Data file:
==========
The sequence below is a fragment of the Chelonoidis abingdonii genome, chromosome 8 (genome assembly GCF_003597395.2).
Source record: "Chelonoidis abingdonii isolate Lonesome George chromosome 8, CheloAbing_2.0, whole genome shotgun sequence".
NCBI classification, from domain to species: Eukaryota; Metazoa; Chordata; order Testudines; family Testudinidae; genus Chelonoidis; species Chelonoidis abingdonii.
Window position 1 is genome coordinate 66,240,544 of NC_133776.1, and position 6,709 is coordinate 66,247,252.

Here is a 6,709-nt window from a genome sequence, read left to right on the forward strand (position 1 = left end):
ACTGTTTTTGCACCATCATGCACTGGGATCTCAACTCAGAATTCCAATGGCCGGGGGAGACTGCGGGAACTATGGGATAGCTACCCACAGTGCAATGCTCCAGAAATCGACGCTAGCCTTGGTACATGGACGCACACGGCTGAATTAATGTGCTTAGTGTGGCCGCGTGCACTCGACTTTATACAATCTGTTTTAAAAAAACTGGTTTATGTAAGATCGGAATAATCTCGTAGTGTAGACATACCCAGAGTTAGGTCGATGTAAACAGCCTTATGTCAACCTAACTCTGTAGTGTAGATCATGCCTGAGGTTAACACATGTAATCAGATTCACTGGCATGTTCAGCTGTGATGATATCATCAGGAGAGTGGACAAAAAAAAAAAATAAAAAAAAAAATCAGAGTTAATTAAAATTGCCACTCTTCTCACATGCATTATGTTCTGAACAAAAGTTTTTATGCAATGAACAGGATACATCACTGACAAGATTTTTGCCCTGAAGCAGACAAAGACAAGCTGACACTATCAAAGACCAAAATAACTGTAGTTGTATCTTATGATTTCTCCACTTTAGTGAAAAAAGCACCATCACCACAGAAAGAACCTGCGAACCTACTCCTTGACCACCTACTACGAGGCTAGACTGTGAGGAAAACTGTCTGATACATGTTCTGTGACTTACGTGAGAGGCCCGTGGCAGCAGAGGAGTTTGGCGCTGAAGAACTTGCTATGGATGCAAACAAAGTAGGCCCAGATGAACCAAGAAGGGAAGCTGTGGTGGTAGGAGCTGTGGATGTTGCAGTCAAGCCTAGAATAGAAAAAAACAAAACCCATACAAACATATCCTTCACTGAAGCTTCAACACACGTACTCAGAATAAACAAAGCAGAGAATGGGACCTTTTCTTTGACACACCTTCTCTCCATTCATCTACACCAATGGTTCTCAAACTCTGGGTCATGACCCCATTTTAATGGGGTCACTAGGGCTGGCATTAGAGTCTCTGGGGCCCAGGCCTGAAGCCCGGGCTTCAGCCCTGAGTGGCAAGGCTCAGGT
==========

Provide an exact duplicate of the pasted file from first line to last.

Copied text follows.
The sequence below is a fragment of the Chelonoidis abingdonii genome, chromosome 8 (genome assembly GCF_003597395.2).
Source record: "Chelonoidis abingdonii isolate Lonesome George chromosome 8, CheloAbing_2.0, whole genome shotgun sequence".
NCBI classification, from domain to species: Eukaryota; Metazoa; Chordata; order Testudines; family Testudinidae; genus Chelonoidis; species Chelonoidis abingdonii.
Window position 1 is genome coordinate 66,240,544 of NC_133776.1, and position 6,709 is coordinate 66,247,252.

Here is a 6,709-nt window from a genome sequence, read left to right on the forward strand (position 1 = left end):
ACTGTTTTTGCACCATCATGCACTGGGATCTCAACTCAGAATTCCAATGGCCGGGGGAGACTGCGGGAACTATGGGATAGCTACCCACAGTGCAATGCTCCAGAAATCGACGCTAGCCTTGGTACATGGACGCACACGGCTGAATTAATGTGCTTAGTGTGGCCGCGTGCACTCGACTTTATACAATCTGTTTTAAAAAAACTGGTTTATGTAAGATCGGAATAATCTCGTAGTGTAGACATACCCAGAGTTAGGTCGATGTAAACAGCCTTATGTCAACCTAACTCTGTAGTGTAGATCATGCCTGAGGTTAACACATGTAATCAGATTCACTGGCATGTTCAGCTGTGATGATATCATCAGGAGAGTGGACAAAAAAAAAAAATAAAAAAAAAAATCAGAGTTAATTAAAATTGCCACTCTTCTCACATGCATTATGTTCTGAACAAAAGTTTTTATGCAATGAACAGGATACATCACTGACAAGATTTTTGCCCTGAAGCAGACAAAGACAAGCTGACACTATCAAAGACCAAAATAACTGTAGTTGTATCTTATGATTTCTCCACTTTAGTGAAAAAAGCACCATCACCACAGAAAGAACCTGCGAACCTACTCCTTGACCACCTACTACGAGGCTAGACTGTGAGGAAAACTGTCTGATACATGTTCTGTGACTTACGTGAGAGGCCCGTGGCAGCAGAGGAGTTTGGCGCTGAAGAACTTGCTATGGATGCAAACAAAGTAGGCCCAGATGAACCAAGAAGGGAAGCTGTGGTGGTAGGAGCTGTGGATGTTGCAGTCAAGCCTAGAATAGAAAAAAACAAAACCCATACAAACATATCCTTCACTGAAGCTTCAACACACGTACTCAGAATAAACAAAGCAGAGAATGGGACCTTTTCTTTGACACACCTTCTCTCCATTCATCTACACCAATGGTTCTCAAACTCTGGGTCATGACCCCATTTTAATGGGGTCACTAGGGCTGGCATTAGAGTCTCTGGGGCCCAGGCCTGAAGCCCGGGCTTCAGCCCTGAGTGGCAAGGCTCAGGT